How Do I Fire A Volunteer?

Out of all the tasks I have ever had to do in ministry, the one I liked least was having to fire a volunteer. In most every case, they have been good people trying to do their best, but the situation warranted me having to let them go from a specific ministry.

This is one of the most hurtful experiences that can happen in my series on Leader’s Always Hurt and Get Hurt.

As I mentioned last week, there are usually two good reasons to fire a volunteer. But the process of firing a volunteer can be a tough one. In fact, I would bet that most of us have avoided firing a volunteer even though we had good cause. It’s just a really hard thing to do.

Although I am about to share my strategy for firing a volunteer, I cannot guarantee that it will make the process easier. But when the time comes, at least we can have some steps to follow.

  1. Gather accurate information: Know exactly what behavior is causing you to consider firing the volunteer. The more specific and accurate you are about the situation and behavior, the easier it is to point to the “data” to show that a change is needed.
  2. Self-assess: Once you have gathered the accurate information on the volunteer, assess first if this is just someone that really bugs you or it is truly a behavior issue. Firing a volunteer because they annoy you is not a good reason to actually fire them. Really spend time praying and reflecting on the situation to determine if this is a situation that requires a change in attitude on your part, or a change of behavior on their part.
  3. Talk to your pastor/supervisor: Before you consider firing a volunteer, sit down and explain the situation with your pastor or supervisor. Don’t do something as difficult as firing a volunteer in a bubble. Get perspective from your pastor. Another reason to talk to your pastor in advance is that when this particular volunteer comes complaining to your pastor, you know that your pastor will have your back and not reverse the decision. If you skip this step and your pastor or supervisor does reverse your decision, then you have lost a great amount of influence and your ability to lead will have diminished.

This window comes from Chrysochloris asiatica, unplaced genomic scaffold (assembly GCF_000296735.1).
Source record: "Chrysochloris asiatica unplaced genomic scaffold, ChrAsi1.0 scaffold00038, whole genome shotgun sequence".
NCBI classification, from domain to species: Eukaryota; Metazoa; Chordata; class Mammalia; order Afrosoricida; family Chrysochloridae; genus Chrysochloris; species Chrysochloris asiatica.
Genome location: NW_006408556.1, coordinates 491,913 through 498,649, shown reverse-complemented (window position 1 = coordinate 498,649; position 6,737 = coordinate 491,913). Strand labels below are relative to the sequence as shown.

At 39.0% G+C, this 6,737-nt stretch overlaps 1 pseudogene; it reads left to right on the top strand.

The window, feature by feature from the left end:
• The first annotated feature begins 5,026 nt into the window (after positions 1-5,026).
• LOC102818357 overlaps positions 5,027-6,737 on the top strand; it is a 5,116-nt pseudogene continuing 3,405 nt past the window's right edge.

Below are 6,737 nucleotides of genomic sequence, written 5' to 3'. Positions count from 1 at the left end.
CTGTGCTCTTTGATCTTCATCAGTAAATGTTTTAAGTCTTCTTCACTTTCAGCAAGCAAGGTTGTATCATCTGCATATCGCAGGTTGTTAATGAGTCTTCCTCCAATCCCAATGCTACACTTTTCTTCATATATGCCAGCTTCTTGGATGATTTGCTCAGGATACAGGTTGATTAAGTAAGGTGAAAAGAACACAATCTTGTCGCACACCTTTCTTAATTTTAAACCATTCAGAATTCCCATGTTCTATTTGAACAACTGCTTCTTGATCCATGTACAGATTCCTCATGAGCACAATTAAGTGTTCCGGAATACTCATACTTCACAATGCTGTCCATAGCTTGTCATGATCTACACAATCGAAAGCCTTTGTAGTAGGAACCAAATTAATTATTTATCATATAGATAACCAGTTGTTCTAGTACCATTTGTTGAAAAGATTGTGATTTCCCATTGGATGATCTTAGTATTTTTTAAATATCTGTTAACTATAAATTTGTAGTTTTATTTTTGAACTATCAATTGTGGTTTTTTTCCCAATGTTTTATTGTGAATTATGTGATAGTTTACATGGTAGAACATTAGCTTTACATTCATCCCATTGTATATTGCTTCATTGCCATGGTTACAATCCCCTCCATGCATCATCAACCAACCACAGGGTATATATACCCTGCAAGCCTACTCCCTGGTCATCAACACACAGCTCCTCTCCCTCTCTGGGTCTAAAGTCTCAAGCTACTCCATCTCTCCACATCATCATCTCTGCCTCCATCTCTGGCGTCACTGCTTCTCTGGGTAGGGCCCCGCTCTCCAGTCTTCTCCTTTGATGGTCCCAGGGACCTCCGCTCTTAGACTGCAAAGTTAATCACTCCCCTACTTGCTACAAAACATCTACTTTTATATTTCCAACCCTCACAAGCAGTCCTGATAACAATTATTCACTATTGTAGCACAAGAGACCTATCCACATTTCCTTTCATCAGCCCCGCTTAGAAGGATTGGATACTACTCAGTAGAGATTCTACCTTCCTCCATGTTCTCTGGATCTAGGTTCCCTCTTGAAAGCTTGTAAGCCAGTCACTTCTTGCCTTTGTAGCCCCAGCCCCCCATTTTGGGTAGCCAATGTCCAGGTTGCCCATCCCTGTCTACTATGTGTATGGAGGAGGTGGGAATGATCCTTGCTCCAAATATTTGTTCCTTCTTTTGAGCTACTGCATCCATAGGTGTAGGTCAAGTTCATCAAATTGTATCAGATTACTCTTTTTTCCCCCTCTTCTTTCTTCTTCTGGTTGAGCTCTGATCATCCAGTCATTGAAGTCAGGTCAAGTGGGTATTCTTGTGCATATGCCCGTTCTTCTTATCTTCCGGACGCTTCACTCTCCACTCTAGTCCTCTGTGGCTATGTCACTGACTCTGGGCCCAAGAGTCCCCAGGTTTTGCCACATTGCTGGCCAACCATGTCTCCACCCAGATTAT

4. Sit down with the volunteer: When you fire a volunteer, it has to be face to face. You need the opportunity to explain yourself and they need the opportunity to ask questions. Explain that if they are going to continue to serve in this particular ministry, then their behavior needs to change. If they are not willing to change, then hopefully they decide to quit on their own. I know of one pastor who told me that the best way to fire someone is to help them realize that they are not a good fit and they decide to quit. That would be ideal, but does not always work.
  5. Do nothing: Once you have fired your volunteer, they might start to complain, talk to the pastor, or spread rumors. No matter what happens or what they say about you, you must not speak about the situation in public with anyone except your pastor/supervisor. No one needs to know why you fired a volunteer. It is a private situation, not a public matter.
  6. Properly document: You should write up a report for your files as an official record of the event. You may not ever need to refer to the report, but it is helpful to have just in case.
  7. Pray throughout the entire process: Ask God for the guidance you need to make a right decision, even if it a tough decision.

Firing a volunteer is a tough job and many times, the volunteer will feel hurt by you. There are good reasons to fire someone. If you ignore the situation because you can’t bring yourself to fire them, then it only makes your ministry worse and low morale starts to creep into your ministry.

Question: have you ever had to fire a volunteer? What was the experience like for you?

John Rinaldo

As the Business Manager at St. Catherine Catholic Church in Morgan Hill, CA, Dr. John Rinaldo serves as the administrator over operations and finances for the parish in support of all parish ministries. Previously, John served as the Director of Youth and Young Adult Ministry for the Diocese of San Jose, empowering parish communities to minister to the needs of youth and young adults. John is also an adjunct professor at Santa Clara University teaching pastoral ministry courses to graduate students.


John Rinaldo


As the Business Manager at St. Catherine Catholic Church in Morgan Hill, CA, Dr. John Rinaldo serves as the administrator over operations and finances for the parish in support of all parish ministries. Previously, John served as the Director of Youth and Young Adult Ministry for the Diocese of San Jose, empowering parish communities to minister to the needs of youth and young adults. John is also an adjunct professor at Santa Clara University teaching pastoral ministry courses to graduate students.



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